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I'm watching a documentary about the right-wing rise in Germany

Here they are speaking about a bar called ''Die Patriotische Bar'' and they happend to have some flags on the ceiling.

I couldn't understand what flag is the one on the left, it has a crescent and a David star.

enter image description here

Google research showed some simple results.

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    If anyone else is curious, the yellow flag on the right is that of the Identitäre Bewegung. – Fizz Mar 1 at 6:13
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    @Fizz: There's also a yellow Flemish flag in the back (with the black lion). – MSalters Mar 1 at 11:44
  • Whether this question and others like it are on-topic is being discussed on Meta – divibisan Mar 1 at 20:37
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    @MSalters: that one can't be seen too well in the frame, but it seem to lack the red bits, which seem to suggest it's a flag of the "Flemish Movement" rather than one of the other variations on the Flag of Flanders. – Fizz Mar 2 at 5:41
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The angle of the photo is pretty bad, but the star isn't actually David's star (despite the six points): note the steeper angles. Also there is a smaller star-like symbol "under" the crescent. All these point to the Coat of arms of Halle an der Saale, Germany (1327), or at least something derived from that.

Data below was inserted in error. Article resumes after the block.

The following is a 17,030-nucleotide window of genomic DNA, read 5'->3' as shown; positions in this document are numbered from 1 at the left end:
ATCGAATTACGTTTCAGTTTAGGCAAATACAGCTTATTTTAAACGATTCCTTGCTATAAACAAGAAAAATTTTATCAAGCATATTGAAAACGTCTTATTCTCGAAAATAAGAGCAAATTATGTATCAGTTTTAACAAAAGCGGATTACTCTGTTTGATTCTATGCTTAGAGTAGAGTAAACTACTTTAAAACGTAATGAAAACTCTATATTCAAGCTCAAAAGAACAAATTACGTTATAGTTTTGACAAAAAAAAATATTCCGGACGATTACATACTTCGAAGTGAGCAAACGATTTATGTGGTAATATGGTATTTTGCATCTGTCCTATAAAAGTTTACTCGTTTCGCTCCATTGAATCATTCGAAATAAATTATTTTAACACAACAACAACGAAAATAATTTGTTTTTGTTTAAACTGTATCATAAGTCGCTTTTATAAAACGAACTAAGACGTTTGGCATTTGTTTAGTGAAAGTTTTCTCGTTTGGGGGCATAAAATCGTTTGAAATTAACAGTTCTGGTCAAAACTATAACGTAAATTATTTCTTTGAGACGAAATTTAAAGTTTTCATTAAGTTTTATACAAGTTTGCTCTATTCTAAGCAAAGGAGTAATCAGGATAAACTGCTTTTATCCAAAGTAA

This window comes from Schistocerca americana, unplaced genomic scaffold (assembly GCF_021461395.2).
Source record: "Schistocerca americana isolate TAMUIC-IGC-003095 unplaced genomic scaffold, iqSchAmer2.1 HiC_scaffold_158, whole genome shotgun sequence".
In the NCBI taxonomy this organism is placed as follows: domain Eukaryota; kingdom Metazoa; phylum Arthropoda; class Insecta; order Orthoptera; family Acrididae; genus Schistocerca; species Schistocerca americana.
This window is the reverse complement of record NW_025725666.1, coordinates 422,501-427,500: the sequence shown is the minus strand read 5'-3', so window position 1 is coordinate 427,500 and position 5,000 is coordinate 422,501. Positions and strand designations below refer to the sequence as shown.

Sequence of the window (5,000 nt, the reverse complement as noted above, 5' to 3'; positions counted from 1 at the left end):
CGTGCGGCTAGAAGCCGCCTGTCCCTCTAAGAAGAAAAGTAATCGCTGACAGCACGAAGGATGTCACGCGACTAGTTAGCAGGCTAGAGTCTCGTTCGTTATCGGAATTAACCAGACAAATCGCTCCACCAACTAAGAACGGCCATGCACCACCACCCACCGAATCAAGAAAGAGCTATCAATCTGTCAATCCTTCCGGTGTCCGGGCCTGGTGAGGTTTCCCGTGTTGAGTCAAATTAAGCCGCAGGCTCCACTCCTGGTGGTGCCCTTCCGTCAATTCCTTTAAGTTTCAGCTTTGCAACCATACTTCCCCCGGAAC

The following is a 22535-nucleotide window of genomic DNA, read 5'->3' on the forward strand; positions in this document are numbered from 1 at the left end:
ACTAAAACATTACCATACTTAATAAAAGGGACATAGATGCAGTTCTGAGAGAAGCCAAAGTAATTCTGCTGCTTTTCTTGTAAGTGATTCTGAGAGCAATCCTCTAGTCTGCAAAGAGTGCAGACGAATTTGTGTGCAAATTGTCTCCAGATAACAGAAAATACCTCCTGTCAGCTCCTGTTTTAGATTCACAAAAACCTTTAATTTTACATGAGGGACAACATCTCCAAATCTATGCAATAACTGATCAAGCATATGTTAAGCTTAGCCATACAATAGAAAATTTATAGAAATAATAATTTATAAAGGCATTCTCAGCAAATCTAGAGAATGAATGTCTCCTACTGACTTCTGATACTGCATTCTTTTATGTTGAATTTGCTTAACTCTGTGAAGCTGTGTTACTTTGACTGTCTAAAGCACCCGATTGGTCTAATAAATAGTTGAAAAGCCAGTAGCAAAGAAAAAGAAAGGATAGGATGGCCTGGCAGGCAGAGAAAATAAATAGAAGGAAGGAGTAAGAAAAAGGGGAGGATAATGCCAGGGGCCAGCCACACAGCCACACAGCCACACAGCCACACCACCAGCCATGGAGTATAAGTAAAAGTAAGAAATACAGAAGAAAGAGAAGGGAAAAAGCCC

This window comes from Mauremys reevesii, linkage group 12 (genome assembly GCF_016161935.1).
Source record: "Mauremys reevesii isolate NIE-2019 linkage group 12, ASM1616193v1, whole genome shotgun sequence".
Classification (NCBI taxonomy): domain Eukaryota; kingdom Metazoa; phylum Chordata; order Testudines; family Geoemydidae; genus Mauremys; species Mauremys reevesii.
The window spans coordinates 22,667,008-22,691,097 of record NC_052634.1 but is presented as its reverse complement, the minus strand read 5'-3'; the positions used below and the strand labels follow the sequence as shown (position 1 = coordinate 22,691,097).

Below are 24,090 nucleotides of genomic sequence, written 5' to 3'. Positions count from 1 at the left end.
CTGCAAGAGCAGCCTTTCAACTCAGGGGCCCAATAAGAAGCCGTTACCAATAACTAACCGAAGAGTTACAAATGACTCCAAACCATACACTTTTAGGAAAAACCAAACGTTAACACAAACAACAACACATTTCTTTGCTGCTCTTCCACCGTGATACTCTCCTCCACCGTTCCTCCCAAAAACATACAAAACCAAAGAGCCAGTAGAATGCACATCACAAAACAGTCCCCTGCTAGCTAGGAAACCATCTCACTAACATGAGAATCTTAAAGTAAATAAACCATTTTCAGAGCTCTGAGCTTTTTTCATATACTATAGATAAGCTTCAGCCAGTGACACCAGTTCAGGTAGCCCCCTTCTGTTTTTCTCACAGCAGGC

enter image description here

Actually Wikipedia even gives the flag in the city article, which has different proportions between the two stars, matching what's seen in the photo:

enter image description here

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    For curiosity's sake, see also Leliwa coat of arms which--in some but not all renderings--uses a star geometrically more similar to David's star inside a crescent. – Fizz Mar 1 at 3:51
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    Note that the town is simply called “Halle” nowadays. – Relaxed Mar 1 at 17:47
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    @Relaxed Some people add "an der Saale" to distinguish it from the (smaller) Halle (Westf). – Paŭlo Ebermann Mar 2 at 0:21
  • @PaŭloEbermann Honestly never heard it called that. If you don't know it or there is any ambiguity, it would be just as common to add “in Sachsen-Anhalt”. If you want to distinguish with the city in Belgium, you would probably say “Halle in Germany”. Meanwhile the name is still “Halle” and that's what it's most commonly called. – Relaxed Mar 2 at 7:46
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    @Relaxed I guess the more official name is "Halle (Saale)", the "an der" is just a way of pronouncing the parentheses. (You can see this name being used on the city's website too: halle.de/en/Home or halle.de/de/Verwaltung/Presseportal/Nachrichten/… – the name is always followed by the (Saale).) Of course, where there is no ambiguity, people omit it. – Paŭlo Ebermann Mar 2 at 15:35

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